his circuit can be used as an Infrared beam barrier as well as a proximity detector.
The circuit uses the very popular Sharp IR module (Vishay module can also be used). The pin nos. shown in the circuit are for the Sharp & VIshay modules. For other modules please refer to their respective datasheets.
The receiver consists of a 555 timer IC working as an oscillator at about 38Khz (also works from 36kHz to 40kHz) which has to be adjusted using the 10K preset. The duty cycle of the IR beam is about 10%. This allows us to pass more current through the LEDS thus achieving a longer range.
The receiver uses a sharp IR module. When the IR beam from the transmitter falls on the IR module, the output is activated which activates the relay and de-activated when the beam is obstructed. The relay contacts can be used to turn ON/OFF alarms, lights etc. The 10K preset should be adjusted until the receiver detects the IR beam. The circuit can also be used as a proximity sensor, i.e to detect objects in front of the device without obstructing a IR beam. For this the LEDs should be pointed in the same direction as the IR module and at the same level. The suggested arrangement is shown in the circuit diagram. The LEDs should be properly covered with a reflective material like glass or aluminum foils on the sides to avoid the spreading of the IR beam and to get a sharp focus of the beam.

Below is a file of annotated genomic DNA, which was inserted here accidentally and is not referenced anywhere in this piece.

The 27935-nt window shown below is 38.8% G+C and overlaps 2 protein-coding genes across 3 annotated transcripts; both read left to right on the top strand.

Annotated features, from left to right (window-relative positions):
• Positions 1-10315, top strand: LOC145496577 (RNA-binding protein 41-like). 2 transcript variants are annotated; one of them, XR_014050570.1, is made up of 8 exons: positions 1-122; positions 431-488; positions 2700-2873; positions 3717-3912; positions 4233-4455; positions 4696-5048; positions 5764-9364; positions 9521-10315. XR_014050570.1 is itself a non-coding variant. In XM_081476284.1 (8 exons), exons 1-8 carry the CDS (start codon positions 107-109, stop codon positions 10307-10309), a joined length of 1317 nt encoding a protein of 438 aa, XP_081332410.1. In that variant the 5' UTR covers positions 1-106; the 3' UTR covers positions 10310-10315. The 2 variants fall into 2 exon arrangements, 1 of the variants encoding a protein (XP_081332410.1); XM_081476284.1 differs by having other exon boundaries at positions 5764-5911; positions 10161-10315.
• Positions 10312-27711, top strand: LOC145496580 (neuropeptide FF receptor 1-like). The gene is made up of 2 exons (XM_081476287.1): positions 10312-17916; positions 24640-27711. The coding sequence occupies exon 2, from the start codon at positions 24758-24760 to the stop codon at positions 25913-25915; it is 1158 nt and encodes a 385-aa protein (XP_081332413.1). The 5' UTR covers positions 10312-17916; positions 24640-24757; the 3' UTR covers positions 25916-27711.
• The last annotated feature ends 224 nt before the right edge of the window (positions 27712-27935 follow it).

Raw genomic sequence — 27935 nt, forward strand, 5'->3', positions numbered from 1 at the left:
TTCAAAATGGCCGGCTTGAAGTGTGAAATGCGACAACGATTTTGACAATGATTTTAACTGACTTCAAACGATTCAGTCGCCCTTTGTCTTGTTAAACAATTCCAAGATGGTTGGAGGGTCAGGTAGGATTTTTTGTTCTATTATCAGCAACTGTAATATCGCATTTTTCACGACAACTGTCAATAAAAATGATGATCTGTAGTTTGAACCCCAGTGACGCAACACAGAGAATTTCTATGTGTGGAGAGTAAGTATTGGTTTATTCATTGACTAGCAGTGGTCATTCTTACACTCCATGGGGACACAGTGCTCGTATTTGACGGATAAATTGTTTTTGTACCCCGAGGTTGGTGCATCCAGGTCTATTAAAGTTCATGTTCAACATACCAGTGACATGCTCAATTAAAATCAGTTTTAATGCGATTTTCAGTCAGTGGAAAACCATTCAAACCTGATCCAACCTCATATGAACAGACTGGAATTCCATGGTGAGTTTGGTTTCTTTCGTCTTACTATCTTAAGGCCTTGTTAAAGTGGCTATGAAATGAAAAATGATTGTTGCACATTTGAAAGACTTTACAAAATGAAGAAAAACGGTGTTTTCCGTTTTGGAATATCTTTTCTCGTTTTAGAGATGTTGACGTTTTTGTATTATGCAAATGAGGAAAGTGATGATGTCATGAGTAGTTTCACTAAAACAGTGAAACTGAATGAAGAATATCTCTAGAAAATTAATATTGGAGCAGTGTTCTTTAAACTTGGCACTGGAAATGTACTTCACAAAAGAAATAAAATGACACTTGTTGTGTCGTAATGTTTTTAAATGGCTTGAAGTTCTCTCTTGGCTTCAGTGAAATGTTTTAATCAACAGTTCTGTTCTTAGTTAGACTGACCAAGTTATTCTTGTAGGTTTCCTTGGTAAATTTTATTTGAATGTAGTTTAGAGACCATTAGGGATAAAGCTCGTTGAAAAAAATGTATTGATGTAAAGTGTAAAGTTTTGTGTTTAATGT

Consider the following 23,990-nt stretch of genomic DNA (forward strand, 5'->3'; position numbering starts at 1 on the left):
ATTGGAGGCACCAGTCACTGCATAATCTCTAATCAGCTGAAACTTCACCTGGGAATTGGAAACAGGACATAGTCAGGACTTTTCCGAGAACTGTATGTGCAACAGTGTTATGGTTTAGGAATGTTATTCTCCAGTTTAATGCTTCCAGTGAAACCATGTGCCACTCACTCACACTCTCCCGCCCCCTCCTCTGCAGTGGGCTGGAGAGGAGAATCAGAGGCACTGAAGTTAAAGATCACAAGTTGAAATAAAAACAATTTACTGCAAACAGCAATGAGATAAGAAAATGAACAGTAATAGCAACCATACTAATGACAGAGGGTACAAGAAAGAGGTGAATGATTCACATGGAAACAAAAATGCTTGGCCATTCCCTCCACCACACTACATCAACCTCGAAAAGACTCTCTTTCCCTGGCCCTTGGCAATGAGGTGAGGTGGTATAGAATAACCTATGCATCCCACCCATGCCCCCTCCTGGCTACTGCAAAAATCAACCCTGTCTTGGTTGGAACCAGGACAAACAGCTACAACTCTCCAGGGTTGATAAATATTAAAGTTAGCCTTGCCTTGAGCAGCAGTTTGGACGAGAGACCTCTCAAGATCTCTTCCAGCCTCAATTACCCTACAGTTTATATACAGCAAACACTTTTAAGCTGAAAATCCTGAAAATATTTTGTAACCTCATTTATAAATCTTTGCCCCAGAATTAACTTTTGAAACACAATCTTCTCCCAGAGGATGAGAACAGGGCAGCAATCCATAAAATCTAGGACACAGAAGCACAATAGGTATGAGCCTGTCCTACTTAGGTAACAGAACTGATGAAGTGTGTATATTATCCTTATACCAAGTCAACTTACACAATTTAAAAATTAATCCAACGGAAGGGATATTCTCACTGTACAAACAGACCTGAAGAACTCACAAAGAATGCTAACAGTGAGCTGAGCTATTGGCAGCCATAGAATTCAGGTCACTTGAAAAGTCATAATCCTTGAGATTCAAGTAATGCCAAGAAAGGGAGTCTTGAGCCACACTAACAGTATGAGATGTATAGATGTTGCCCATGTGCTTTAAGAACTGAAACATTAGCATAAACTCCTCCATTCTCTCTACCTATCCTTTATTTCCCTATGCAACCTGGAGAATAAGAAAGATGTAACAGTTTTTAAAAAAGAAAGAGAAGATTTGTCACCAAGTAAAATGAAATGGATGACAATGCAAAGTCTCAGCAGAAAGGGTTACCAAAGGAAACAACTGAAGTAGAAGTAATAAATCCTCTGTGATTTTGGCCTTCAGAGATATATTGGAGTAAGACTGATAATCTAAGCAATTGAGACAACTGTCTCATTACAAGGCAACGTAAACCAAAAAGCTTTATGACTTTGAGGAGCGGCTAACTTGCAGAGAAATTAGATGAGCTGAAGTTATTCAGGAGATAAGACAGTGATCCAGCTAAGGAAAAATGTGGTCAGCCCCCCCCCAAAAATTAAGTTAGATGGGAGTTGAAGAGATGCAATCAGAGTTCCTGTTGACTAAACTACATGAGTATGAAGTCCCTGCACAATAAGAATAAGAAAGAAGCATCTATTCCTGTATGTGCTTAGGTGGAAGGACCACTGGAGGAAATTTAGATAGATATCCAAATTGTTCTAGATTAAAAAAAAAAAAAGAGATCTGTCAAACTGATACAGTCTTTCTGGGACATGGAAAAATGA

When there is nothing in front of them, the IR beam is not reflected onto the module and hence the circuit is not activated. When an object comes near the device, the IR light from the LEDs is reflected by the object onto the module and hence the circuit gets activated.
If there still a lot of mis-triggering, use a 1uF or higher capacitor instead of the 0.47uF.
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